Conflict & Justice

FARC rebel leader Cano killed in Colombia


U.S. AND COLOMBIA OUT: Alfonso Cano, the second in command of The Revolutionary Armed Forces of Colombia and head of the new underground Bolivariano Party works in his office December 5, 2000 in San Vicente del Caguan, Colombia.


Carlos Villalon

The top commander of Colombia's left-wing FARC rebel group has been killed in a military operation.

The Colombian President Juan Manuel Santos confirmed on Saturday morning that Alfonso Cano had died in the mountains in Cauca, in the south-west of the country, the BBC reported.

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In a national television address, Santos described the death of Cano, whose real name is Guillermo Saenz Vargas, as “the biggest blow against the FARC in all its history”.

"I want to send a message to each and every member of that organization: demobilize ... or otherwise you will end up in a prison or in a tomb. We will achieve peace."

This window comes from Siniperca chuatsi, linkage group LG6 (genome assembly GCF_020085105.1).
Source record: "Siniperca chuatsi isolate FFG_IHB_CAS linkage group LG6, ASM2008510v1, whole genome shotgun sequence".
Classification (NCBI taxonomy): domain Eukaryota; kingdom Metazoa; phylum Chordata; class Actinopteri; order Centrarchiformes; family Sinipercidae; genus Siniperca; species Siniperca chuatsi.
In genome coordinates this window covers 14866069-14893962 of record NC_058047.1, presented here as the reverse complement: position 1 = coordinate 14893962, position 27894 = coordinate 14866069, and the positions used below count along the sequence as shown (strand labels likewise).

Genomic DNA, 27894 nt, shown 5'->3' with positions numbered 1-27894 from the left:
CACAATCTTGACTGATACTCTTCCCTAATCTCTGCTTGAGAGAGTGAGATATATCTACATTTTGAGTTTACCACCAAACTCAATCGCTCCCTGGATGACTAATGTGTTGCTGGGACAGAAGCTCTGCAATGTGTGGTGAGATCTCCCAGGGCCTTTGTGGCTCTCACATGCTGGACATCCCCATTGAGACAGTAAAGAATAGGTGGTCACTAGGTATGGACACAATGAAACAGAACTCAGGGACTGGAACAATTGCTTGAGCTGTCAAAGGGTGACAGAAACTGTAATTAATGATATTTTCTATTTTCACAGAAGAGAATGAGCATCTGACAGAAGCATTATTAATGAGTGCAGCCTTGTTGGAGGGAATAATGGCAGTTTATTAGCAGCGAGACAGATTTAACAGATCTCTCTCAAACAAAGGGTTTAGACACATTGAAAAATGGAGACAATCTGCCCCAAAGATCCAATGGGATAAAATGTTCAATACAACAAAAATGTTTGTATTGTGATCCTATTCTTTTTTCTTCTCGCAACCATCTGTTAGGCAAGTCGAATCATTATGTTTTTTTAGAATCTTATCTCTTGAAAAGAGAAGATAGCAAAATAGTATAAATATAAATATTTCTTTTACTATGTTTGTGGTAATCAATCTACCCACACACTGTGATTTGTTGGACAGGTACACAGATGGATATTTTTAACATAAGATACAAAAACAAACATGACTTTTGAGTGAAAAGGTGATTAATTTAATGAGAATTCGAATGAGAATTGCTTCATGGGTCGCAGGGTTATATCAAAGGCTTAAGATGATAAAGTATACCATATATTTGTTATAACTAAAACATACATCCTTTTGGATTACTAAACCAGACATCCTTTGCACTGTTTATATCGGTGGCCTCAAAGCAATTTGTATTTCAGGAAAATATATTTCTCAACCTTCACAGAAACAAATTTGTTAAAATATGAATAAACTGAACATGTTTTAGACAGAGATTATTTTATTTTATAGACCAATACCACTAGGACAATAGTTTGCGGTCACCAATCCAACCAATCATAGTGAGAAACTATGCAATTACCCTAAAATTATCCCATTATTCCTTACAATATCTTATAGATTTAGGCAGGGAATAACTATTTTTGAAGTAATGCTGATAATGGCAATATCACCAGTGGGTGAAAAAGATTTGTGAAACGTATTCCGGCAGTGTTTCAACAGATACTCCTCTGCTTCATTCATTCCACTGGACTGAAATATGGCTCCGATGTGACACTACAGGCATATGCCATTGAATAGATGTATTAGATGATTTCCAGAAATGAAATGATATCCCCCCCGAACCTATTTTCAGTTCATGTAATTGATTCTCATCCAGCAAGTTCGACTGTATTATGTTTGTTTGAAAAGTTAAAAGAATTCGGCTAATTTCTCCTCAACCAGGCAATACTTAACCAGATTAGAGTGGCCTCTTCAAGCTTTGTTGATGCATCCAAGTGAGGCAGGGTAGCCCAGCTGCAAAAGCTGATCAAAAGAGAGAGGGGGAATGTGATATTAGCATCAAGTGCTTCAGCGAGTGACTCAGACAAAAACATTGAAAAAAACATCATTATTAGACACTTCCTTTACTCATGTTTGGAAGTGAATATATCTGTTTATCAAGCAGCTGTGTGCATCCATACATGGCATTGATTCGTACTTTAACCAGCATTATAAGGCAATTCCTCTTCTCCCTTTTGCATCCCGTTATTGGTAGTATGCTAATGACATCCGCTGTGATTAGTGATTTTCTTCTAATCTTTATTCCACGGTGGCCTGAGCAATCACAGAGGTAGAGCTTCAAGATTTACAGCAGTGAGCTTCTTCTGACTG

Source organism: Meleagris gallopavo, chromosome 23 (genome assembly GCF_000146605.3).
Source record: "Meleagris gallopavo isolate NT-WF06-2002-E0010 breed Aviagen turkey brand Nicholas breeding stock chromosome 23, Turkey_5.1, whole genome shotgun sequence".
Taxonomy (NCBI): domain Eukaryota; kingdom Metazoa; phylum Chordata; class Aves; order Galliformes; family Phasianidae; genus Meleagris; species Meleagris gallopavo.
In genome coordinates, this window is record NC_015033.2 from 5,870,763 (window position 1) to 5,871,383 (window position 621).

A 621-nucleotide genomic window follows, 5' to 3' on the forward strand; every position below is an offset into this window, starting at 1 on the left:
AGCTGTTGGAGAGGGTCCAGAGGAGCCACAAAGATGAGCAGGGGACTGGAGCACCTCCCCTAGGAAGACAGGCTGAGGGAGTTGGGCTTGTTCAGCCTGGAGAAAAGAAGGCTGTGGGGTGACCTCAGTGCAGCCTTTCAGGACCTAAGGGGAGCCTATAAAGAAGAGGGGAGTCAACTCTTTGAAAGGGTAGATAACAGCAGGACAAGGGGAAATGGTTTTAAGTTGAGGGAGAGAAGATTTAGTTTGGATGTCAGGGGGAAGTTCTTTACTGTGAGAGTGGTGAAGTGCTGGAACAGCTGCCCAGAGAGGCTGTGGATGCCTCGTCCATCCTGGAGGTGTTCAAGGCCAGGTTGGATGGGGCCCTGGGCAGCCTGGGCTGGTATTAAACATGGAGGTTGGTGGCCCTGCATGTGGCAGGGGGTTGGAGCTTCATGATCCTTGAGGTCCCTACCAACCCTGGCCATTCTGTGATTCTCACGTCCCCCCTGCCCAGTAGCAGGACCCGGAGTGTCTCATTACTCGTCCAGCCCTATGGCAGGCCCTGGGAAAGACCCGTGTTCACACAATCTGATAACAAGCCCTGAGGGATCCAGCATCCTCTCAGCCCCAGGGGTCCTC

FARC, the Revolutionary Armed Forces of Colombia, is on US and European terrorist lists, and is reportedly the oldest and largest of Colombia's left-wing rebel groups.

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Cano was shot dead in a fire fight with security forces during an operation in which the military bombed his position in the town of Suarez, the Washington Post reported.

Pictures of Cano, 63, minus his trademark beard, were later broadcast on Colombian television.

However the death of Cano does not mean the end of the FARC, which still has an estimated 9,000 fighters.